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Mom offers a tour of her 'average middle-class house' and it's just what people needed to see

“Let’s normalize ‘average’ because there is nothing wrong with it."

messy homes, architectural digest, home decor
@steph_murphy/TikTok

Stephanie Murphy shares her "average" home in viral TikTok video.

Sure, it’s lovely to see pristine, perfectly curated homes that look like they belong in Architectural Digest. A little inspo never hurt anyone. But as we all know, the spotless life is simply not an achievable reality, especially for those with busy lives and limited budgets (read: most of us).

But you know what? Maybe even the messy homes deserve some love. The ones with constant junk piles and unfinished projects and dirty dishes and misplaced toys. The homes that will never grace the cover of a magazine but still do a wonderful job of containing all the moments life has to offer—the big, small, extraordinary, mundane and everywhere in between. Cause at the end of the day, isn’t that a home’s true purpose anyway?

Stephanie Murphy, a mom and TikTok creator, seems to think so. Murphy recently took viewers on an “average house tour,” and it was the exact opposite of aspirational.

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Highlighted in Murphy’s tour are the pantry door that’s remained unpainted for three years, blinds held together with binder clips, air conditioners held in place by duct tape, a full dish rack tray that’s “a permanent fixture” on their countertops, and not one but two junk drawers (honestly, that’s a little low by my count).

@steph_murphy

Lets normalize “average” because there is nothing wrong with it. Everywhere you look on social media you see big gorgeous houses in perfect condition and its hard not to compare yours to them. But its not the norm and half the time its staged. Our house is lived in, and its filled with love and tons of memories and at the end of the day thats all that matters.

♬ vampire - Olivia Rodrigo

You’ll also notice a fridge that is covered in her kid’s artwork and school pictures. Not in any cohesive way, but merely thrown on randomly, as nature intended.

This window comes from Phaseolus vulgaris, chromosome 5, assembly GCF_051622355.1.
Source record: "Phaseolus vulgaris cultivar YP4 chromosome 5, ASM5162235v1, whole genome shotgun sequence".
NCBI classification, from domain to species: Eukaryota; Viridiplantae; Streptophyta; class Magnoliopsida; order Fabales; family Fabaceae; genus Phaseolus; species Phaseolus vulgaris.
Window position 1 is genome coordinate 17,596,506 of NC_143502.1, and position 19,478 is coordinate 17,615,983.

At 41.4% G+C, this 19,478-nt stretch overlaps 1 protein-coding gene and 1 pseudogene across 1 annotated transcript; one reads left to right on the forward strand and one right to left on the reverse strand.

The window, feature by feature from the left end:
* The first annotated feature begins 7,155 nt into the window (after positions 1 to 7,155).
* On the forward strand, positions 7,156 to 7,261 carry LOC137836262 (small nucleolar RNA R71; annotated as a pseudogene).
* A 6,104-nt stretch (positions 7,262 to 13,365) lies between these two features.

Meanwhile, in the master bedroom, Murphy and her husband’s bed have two separate blankets because neither of them like to share. A genius idea, and just another example of how we really, really don’t need to continue with marital sleeping norms that don’t actually feel comfortable. Another way is possible!

As for why Murphy decided to showcase her “average, middle-class house,” it’s all in the caption of her video:

“Let’s normalize ‘average’ because there is nothing wrong with it. Everywhere you look on social media, you see big gorgeous houses in perfect condition and it’s hard not to compare yours to them. But it’s not the norm and half the time it's staged. Our house is lived in, and it’s filled with love and tons of memories and at the end of the day that's all that matters."

Judging from the comments sections of this now-viral post, it seems like other people are ready for more average content.

“This is awesome!” one person wrote. “I’m constantly feeling inadequate when people have a perfect house that looks like nobody lives there!”

“I feel seen,” added another.

Hear, hear. No need to feel inadequate about having a home that’s lived in. Imperfection has its own kind of beauty.

Image from YouTube video.

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via Celeste Aria, used with permission and Hugo Martins/Flickr

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Representative Image from Canva, Dolly Parton/Youtube

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